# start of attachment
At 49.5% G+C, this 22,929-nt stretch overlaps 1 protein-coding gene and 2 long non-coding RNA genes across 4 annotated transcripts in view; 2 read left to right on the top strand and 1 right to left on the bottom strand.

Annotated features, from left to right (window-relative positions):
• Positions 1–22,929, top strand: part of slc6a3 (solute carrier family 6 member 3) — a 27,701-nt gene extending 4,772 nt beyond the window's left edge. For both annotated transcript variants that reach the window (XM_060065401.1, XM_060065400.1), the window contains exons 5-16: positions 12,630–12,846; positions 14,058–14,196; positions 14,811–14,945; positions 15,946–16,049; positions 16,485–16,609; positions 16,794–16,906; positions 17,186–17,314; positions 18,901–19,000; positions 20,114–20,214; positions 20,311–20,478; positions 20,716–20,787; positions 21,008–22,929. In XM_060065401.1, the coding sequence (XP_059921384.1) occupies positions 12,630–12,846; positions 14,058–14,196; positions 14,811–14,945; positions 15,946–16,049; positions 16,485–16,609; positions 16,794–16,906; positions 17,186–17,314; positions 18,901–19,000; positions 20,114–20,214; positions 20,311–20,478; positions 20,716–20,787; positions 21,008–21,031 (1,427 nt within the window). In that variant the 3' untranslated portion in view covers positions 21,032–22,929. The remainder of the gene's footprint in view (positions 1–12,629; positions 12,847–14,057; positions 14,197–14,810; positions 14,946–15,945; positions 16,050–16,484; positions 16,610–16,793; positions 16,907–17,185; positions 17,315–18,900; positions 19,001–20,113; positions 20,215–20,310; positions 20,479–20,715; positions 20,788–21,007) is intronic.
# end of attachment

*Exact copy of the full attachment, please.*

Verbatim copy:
At 49.5% G+C, this 22,929-nt stretch overlaps 1 protein-coding gene and 2 long non-coding RNA genes across 4 annotated transcripts in view; 2 read left to right on the top strand and 1 right to left on the bottom strand.

Annotated features, from left to right (window-relative positions):
• Positions 1–22,929, top strand: part of slc6a3 (solute carrier family 6 member 3) — a 27,701-nt gene extending 4,772 nt beyond the window's left edge. For both annotated transcript variants that reach the window (XM_060065401.1, XM_060065400.1), the window contains exons 5-16: positions 12,630–12,846; positions 14,058–14,196; positions 14,811–14,945; positions 15,946–16,049; positions 16,485–16,609; positions 16,794–16,906; positions 17,186–17,314; positions 18,901–19,000; positions 20,114–20,214; positions 20,311–20,478; positions 20,716–20,787; positions 21,008–22,929. In XM_060065401.1, the coding sequence (XP_059921384.1) occupies positions 12,630–12,846; positions 14,058–14,196; positions 14,811–14,945; positions 15,946–16,049; positions 16,485–16,609; positions 16,794–16,906; positions 17,186–17,314; positions 18,901–19,000; positions 20,114–20,214; positions 20,311–20,478; positions 20,716–20,787; positions 21,008–21,031 (1,427 nt within the window). In that variant the 3' untranslated portion in view covers positions 21,032–22,929. The remainder of the gene's footprint in view (positions 1–12,629; positions 12,847–14,057; positions 14,197–14,810; positions 14,946–15,945; positions 16,050–16,484; positions 16,610–16,793; positions 16,907–17,185; positions 17,315–18,900; positions 19,001–20,113; positions 20,215–20,310; positions 20,479–20,715; positions 20,788–21,007) is intronic.